When you think about the Rizal Park (also known as Luneta Park), what usually comes to mind?
For most of us, it represents national pride and tourism; for some, it’s known as a site for protests. But for many historians and scholars, there’s so much more to it than meets the eye.
To help you realize what you’ve been missing out on, here’s a list of some of the most surprising and thought-provoking facts about the Rizal Park you probably didn’t pick up in class.
1. The Rizal Monument was commissioned internationally.
If you ever had a moment to ask yourself, “Which Filipino artist was commissioned to create the Rizal Monument in Rizal Park?”, then you might just be asking the right question but in the wrong context.
As much as we’d all assume that a local artist would be granted the role of designing and sculpting only the most popular monument in the Philippines, it didn’t happen. The committee that launched the idea of having a dedicated monument for Rizal held an international competition from 1905 to 1907 that brought in interesting entries from various parts of the world. The competition was won by an Italian artist named Carlos Nicoli, who created his plaster model entitled “Al Mártir de Bagumbayan” (To the Martyr of Bagumbayan). He won ₱5,000 (which doesn’t seem like a lot today, we know) and had his work prized at ₱100,000.
It doesn’t stop there. Historical records seem to have no record of why Nicoli, the first prize winner, wasn’t granted the honor of turning his plaster model to life. Instead, the contract was given to Swiss artist Richard Kissling, who had placed second. Many speculations swirled around this event. Some say Nicoli failed to sign the contract, while some say that he wasn’t able to post a performance bond, or that Kissling charged lower than Nicoli did.
2. The park was once neglected and avoided by people.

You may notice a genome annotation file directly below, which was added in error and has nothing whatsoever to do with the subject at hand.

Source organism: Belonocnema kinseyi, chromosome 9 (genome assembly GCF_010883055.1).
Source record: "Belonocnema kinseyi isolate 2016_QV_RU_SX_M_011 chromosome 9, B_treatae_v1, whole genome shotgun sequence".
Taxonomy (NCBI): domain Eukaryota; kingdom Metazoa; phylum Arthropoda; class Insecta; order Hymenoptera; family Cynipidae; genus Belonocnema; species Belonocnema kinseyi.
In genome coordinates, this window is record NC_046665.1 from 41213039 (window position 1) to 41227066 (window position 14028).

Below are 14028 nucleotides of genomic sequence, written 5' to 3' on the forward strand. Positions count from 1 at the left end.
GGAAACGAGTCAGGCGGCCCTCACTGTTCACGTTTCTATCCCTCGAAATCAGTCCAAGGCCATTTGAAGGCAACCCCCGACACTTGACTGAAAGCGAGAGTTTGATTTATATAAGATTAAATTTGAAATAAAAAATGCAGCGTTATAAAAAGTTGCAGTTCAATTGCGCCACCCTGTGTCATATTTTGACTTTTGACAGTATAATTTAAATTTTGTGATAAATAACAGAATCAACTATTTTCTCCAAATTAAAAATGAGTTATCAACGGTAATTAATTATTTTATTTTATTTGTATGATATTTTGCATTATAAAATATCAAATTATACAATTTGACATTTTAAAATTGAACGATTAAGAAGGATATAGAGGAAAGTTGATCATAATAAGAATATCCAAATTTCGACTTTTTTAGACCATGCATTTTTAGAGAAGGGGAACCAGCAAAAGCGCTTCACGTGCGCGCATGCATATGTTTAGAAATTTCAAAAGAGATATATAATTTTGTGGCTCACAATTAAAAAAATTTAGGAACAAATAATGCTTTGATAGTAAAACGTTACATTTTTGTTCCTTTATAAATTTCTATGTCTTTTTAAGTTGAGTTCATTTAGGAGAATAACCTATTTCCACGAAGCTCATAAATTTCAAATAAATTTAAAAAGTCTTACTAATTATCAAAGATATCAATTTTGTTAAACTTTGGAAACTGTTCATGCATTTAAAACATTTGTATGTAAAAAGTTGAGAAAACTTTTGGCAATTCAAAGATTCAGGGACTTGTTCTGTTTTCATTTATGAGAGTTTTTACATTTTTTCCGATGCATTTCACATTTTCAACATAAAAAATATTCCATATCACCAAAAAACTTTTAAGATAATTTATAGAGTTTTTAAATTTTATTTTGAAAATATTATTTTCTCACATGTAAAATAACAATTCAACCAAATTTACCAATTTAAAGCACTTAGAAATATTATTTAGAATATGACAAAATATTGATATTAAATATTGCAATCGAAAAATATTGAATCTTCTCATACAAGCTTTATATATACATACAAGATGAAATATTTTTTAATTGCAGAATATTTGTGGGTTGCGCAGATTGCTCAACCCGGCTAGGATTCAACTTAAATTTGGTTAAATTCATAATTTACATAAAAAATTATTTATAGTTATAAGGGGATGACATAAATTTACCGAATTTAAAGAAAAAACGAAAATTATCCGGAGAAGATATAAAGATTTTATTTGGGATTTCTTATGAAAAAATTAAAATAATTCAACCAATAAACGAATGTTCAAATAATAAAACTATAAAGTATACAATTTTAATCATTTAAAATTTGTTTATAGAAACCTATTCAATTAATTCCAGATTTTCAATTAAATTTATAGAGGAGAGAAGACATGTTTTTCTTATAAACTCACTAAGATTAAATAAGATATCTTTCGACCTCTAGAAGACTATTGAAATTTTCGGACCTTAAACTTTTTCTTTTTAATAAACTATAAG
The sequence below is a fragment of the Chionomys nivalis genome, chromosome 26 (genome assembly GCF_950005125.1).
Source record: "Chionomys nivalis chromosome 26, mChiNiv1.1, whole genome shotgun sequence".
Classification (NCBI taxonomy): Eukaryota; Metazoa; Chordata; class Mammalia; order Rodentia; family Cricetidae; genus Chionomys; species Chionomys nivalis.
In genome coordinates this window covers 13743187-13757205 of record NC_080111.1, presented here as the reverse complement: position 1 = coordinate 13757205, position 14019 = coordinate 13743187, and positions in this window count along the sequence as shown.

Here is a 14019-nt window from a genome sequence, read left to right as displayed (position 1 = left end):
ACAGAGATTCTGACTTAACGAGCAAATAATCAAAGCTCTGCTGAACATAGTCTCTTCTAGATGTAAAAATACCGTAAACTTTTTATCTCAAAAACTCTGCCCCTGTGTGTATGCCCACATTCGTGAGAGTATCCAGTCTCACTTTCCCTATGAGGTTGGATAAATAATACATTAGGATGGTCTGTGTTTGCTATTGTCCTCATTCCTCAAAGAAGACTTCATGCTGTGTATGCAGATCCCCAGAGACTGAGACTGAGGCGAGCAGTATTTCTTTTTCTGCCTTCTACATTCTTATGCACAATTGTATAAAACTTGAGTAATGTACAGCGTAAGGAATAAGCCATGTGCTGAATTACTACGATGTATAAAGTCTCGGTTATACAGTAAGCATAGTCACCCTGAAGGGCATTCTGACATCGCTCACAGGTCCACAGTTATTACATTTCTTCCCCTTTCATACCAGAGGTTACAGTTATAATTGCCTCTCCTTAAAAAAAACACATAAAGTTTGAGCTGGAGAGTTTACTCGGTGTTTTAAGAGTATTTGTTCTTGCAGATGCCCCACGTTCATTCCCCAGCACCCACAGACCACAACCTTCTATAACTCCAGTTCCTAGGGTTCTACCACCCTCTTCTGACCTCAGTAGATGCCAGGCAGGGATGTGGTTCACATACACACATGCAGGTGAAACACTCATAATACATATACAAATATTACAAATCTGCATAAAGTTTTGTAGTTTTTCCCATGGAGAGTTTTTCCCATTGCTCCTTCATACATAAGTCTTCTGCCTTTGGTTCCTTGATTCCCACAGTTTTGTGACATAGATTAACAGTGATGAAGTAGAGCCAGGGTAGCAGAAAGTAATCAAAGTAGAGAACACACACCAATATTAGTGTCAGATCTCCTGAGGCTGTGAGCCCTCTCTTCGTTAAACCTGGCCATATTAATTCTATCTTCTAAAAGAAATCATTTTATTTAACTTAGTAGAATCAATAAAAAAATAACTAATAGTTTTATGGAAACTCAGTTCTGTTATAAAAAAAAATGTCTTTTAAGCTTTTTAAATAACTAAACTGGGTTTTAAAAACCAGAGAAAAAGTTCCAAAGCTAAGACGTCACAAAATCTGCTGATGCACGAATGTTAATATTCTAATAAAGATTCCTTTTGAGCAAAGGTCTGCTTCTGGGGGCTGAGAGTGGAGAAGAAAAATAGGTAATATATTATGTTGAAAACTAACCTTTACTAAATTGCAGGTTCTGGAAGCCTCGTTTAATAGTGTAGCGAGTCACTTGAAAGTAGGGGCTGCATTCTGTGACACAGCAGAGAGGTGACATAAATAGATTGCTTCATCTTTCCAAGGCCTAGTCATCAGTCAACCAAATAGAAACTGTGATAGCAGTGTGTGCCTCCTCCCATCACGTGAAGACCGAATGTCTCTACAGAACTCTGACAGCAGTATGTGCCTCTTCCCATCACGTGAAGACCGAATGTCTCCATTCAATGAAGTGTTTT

Today, the Rizal Park is a place to go on field trips, meet up with friends and significant others, practice school performances, and stroll around in while appreciating nature. But in the past, this park was notorious for being a place where criminals, prostitutes, and thieves roamed. This is because unlike what we see today, Rizal Park was abandoned and unkempt due to the lack of budget and concern from the government. Thankfully, in 1963, things took a turn for the better when the NDPC (National Parks Development Committee) addressed the matter and called for the renovation and beautification of the once abandoned park, making it as popular and glorious as it is today.
3. It can fit the whole Vatican City.
Did you know that the Rizal Park is actually one of the largest urban parks in Asia? For context on its size, the Vatican City in Rome (44 hectares) is said to be able to fit inside the park’s 58 hectares of land. If you’ve been to the Vatican and you get the chance to visit Rizal Park, try making the comparison. And while you’re at it, drop by one of Intramuros’ best restaurants, Ilustrado. All the walking and sightseeing you’ll be doing will make you hungry for sure!
4. The monument’s details are not thoroughly explained.